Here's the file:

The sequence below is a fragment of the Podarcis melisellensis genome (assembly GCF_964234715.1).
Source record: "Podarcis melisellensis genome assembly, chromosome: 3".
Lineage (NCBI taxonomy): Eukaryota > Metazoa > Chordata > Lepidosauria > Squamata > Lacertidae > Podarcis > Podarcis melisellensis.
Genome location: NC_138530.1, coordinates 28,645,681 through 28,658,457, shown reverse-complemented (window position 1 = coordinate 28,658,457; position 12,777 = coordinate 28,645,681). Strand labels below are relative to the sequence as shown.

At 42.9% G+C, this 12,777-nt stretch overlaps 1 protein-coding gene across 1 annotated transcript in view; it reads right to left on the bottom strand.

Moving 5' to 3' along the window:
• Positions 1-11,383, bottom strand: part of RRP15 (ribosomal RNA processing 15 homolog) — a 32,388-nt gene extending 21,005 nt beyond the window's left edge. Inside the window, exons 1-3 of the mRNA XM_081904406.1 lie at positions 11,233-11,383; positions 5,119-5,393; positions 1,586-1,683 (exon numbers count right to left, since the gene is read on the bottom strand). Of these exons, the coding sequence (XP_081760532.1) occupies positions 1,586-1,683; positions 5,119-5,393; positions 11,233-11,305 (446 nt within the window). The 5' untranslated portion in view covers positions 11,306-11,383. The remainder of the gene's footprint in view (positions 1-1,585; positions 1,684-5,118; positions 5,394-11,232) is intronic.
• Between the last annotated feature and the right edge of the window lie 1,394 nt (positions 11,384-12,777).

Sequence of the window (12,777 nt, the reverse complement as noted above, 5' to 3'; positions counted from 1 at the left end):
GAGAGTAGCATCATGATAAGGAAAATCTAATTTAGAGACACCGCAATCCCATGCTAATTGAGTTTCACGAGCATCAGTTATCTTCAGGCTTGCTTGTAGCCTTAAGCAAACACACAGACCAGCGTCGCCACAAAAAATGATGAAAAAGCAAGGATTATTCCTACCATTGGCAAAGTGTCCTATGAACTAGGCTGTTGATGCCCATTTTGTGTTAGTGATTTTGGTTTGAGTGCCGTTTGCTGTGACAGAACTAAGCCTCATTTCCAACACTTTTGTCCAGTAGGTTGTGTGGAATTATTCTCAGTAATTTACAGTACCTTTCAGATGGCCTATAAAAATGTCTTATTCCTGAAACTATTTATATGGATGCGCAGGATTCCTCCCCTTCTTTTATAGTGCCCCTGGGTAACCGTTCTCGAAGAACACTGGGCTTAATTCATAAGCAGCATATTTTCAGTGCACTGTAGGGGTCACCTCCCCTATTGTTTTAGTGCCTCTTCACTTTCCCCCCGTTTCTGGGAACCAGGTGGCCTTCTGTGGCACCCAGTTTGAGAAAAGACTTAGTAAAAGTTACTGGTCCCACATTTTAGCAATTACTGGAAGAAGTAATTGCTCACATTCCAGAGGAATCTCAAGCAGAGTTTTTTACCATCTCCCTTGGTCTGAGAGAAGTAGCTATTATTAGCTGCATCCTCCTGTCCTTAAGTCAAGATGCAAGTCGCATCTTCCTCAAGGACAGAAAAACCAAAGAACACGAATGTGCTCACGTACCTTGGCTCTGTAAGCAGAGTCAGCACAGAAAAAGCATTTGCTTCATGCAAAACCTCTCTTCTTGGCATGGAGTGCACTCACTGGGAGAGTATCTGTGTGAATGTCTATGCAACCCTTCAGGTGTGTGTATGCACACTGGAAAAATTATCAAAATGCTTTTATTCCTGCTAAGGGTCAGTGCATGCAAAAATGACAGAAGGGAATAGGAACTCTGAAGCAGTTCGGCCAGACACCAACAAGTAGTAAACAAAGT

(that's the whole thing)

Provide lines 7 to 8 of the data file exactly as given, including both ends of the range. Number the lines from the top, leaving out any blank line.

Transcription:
• Positions 1-11,383, bottom strand: part of RRP15 (ribosomal RNA processing 15 homolog) — a 32,388-nt gene extending 21,005 nt beyond the window's left edge. Inside the window, exons 1-3 of the mRNA XM_081904406.1 lie at positions 11,233-11,383; positions 5,119-5,393; positions 1,586-1,683 (exon numbers count right to left, since the gene is read on the bottom strand). Of these exons, the coding sequence (XP_081760532.1) occupies positions 1,586-1,683; positions 5,119-5,393; positions 11,233-11,305 (446 nt within the window). The 5' untranslated portion in view covers positions 11,306-11,383. The remainder of the gene's footprint in view (positions 1-1,585; positions 1,684-5,118; positions 5,394-11,232) is intronic.
• Between the last annotated feature and the right edge of the window lie 1,394 nt (positions 11,384-12,777).